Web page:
Five years to make a difference – Woodland Creation for Net Zero 


This week Fit for the Future had a conversation with Chris Waterfield, Carbon and Water Advisor at the Forestry Commission. Chris has been involved extensively with the Woodland Carbon Code, so we caught up with him to find out more about the Code and how it could be used in the UK’s ambitions to reach carbon net zero.  


It is widely recognised that tree-planting and woodland creation is crucial if we are to halt the climate emergency. Trees and woodland play a fundamental role in sequestering carbon from our atmosphere, but deforestation and excessive consumption of fossil fuels means that current global tree coverage cannot deal with the carbon emissions in our atmosphere. 



Chris was clear that woodland creation on its own is not going to be sufficient to deal with the climate crisis, but is one tool in our box that will be important in reaching net zero. First and foremost, organisations have a role to reduce their emissions as far as possible, through transforming how much energy we use to work and travel, and switching to renewable energy sources.  Woodland creation also needs to be used alongside work to restore and manage peatland carefully, which is another potential carbon sequester – but if mismanaged, can become a significant emitter of greenhouse gases too.   


But if, having reduced Scope 1,2 and 3 emissions as far as possible, organisations have a small amount of residual emissions remaining in their aim to reach net zero, then they may look to offset those emissions through woodland creation, or for non-landowning organisations, through purchasing created woodland. The Woodland Carbon Code is designed to ensure that any woodland creation projects claiming to offset emissions, are validated and verified to very stringent standards. At present, verified Woodland Carbon Units are the only domestic carbon units that conform with Government’s Environmental Reporting Guidelines. The Woodland Carbon Code is therefore the only available option that will ensure that any woodland planted will count towards any future emissions reduction targets or regulatory requirements. It will also allow verifiable statements about the carbon capture that has been achieved through creating new woodland to be made.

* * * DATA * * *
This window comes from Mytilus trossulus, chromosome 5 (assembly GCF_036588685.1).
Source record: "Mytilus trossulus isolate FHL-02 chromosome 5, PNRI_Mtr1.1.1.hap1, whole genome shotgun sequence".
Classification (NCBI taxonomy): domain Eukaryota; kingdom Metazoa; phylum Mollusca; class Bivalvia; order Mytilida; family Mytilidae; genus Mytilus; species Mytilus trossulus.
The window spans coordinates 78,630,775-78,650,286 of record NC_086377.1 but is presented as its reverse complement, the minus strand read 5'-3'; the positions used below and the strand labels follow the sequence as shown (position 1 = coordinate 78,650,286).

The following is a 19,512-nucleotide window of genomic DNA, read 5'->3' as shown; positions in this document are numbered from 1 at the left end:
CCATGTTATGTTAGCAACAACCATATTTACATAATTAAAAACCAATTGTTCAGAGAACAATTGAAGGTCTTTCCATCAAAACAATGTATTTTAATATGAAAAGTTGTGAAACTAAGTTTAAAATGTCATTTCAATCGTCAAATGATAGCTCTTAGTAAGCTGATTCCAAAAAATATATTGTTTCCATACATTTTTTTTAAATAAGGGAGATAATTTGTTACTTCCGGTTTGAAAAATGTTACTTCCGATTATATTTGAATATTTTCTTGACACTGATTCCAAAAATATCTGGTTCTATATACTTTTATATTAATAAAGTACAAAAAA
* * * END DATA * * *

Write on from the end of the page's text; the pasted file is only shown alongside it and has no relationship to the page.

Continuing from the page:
The challenge we face is that trees take time to mature and to reach their full sequestration potential. Chris suggests that it takes at least 25 years for a tree to be sequestering the carbon it is stated as capable of sequestering. This is incredibly important – because if we want to reach net zero by 2050, and we are unable to do so through simply reducing our emissions, our farmers and landowners need to be planting trees in the next five years in order that they are sequestering enough carbon by the target date.   


There are of course other forms of carbon ‘offsetting’, such as investing in carbon capture and storage technology, or clean energy projects. In an upcoming webinar, Fit for the Future will be looking at carbon offsetting in more detail and some of the different projects that are used to offset emissions, so keep an eye on our events page for more information. 


You can read about the Woodland Carbon Guarantee scheme here, and read some guidance from the Forestry Commission on how to use woodland creation for the purposes of achieving net zero here.  


Thanks to Chris for sharing his expertise with Fit for the Future.